Last updated on hub: 27 October 2020

The Government response to the Joint Committee on Human Rights reports on the detention of young people with learning disabilities and/or autism and the implications of the Government's COVID-19 response

Department of Health and Social Care

This is the Government’s formal response to the recommendations made by the Joint Committee on Human Rights in its report 'The detention of young people with learning disabilities and/or autism' published on 1 November 2019 and those made in its report 'Human Rights and the Government’s response to COVID-19: The detention of young people who are autistic and/or have learning disabilities' published on 12 June 2020. In the 2019 report the Committee concluded that young people’s human rights were being abused; that they were detained unlawfully contrary to their right to liberty, subjected to solitary confinement, more prone to self-harm and abuse and deprived of their right to respect for private and family life. The second report by the Committee concluded that as a result of the COVID-19 pandemic and resulting restrictions on visits, the temporary suspension of routine inspections, the likelihood of the increased use of restraint and solitary confinement and the vulnerability of those in detention to infection with COVID-19 (due to underlying health conditions and the infeasibility of social distancing) may add to, and further compound, the issues the Committee highlighted in its earlier report. In this document, the Government sets out its response to the Committee’s recommendations, including action already underway to ensure that people with a learning disability and autistic people receive the high-quality care and treatment we expect for everybody. Topics covered include: transforming care; ending harmful detention; the legal framework for detention; families as human rights defenders; conditions in places of detention; the Care Quality Commission; visits and the right to family life; use of restraint and solitary confinement; inspections; discharges; and data on COVID-19 infections and deaths.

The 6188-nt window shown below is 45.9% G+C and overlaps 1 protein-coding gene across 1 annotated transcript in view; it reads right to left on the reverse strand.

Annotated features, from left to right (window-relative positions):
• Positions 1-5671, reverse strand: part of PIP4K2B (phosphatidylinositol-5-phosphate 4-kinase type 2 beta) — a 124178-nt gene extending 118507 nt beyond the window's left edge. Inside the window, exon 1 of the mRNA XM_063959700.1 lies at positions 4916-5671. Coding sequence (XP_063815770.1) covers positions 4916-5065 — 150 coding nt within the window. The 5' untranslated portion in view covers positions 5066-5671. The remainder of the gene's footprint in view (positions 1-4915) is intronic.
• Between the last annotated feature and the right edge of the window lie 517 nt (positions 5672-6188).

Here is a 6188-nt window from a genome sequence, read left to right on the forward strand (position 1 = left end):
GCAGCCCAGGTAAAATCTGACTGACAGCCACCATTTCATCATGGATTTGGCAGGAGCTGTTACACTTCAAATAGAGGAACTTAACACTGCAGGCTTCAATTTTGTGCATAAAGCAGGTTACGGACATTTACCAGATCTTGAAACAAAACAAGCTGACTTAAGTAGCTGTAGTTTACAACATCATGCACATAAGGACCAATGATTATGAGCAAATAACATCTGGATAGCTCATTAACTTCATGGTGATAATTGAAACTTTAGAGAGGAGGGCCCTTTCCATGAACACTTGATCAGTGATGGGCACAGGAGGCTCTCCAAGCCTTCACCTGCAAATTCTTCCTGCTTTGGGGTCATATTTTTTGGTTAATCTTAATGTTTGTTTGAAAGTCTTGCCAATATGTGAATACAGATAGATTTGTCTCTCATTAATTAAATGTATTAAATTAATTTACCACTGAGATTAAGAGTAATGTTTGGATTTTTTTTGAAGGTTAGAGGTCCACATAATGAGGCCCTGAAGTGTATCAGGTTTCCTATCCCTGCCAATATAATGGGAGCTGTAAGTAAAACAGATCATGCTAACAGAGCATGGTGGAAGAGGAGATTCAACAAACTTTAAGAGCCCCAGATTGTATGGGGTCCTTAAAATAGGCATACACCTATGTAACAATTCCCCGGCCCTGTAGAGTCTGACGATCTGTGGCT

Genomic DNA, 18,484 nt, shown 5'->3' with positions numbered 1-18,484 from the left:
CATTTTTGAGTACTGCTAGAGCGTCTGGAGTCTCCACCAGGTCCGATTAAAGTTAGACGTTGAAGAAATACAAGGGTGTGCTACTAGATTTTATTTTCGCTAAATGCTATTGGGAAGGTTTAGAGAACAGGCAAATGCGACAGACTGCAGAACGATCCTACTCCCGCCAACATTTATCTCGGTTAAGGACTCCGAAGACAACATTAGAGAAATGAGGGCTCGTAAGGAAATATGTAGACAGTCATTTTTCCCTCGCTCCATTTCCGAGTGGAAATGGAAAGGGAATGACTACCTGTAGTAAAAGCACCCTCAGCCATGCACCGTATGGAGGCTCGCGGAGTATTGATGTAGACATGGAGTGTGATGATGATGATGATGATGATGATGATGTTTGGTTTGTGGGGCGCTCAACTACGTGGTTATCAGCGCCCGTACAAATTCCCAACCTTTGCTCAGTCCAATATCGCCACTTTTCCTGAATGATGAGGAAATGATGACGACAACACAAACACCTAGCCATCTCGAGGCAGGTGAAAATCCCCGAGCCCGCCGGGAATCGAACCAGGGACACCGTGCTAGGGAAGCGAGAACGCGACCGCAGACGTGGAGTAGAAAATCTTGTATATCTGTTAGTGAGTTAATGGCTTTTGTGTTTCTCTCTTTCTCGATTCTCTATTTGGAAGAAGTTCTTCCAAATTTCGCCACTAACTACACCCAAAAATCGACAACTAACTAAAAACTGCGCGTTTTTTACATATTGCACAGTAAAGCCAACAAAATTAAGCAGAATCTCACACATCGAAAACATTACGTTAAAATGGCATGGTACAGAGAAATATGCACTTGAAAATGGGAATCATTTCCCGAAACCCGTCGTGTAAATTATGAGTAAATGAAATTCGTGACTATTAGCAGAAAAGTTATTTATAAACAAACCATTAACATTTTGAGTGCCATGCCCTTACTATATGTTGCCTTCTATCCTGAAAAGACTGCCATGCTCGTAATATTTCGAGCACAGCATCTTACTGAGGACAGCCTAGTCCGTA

Last updated on hub: 27 October 2020

COVID-19: summaries of key findings on children and young people's views

Royal College of Paediatrics and Child Health

Findings from the Book Club which reviewed evidence relating to the experience, voice and views of children and young people about being in lockdown. Six young people aged 16-25 with a trainee and RCPCH staff formed the COVID-19 Book Club – the club has been meeting for an hour each week to review research and identify key themes. These are: mental health; education; employment; friends; family; health needs; information during the pandemic; virtual living. The Club sets three recovery priorities for urgent action by NHS Trusts and health boards: have child and youth accessible, friendly and relevant information about accessing health services and staying safe through the pandemic; increase access to mental health services to support children and young people impacted by the pandemic; and create the best virtual health experience possible thinking about access, confidentiality, rapport and holistic care.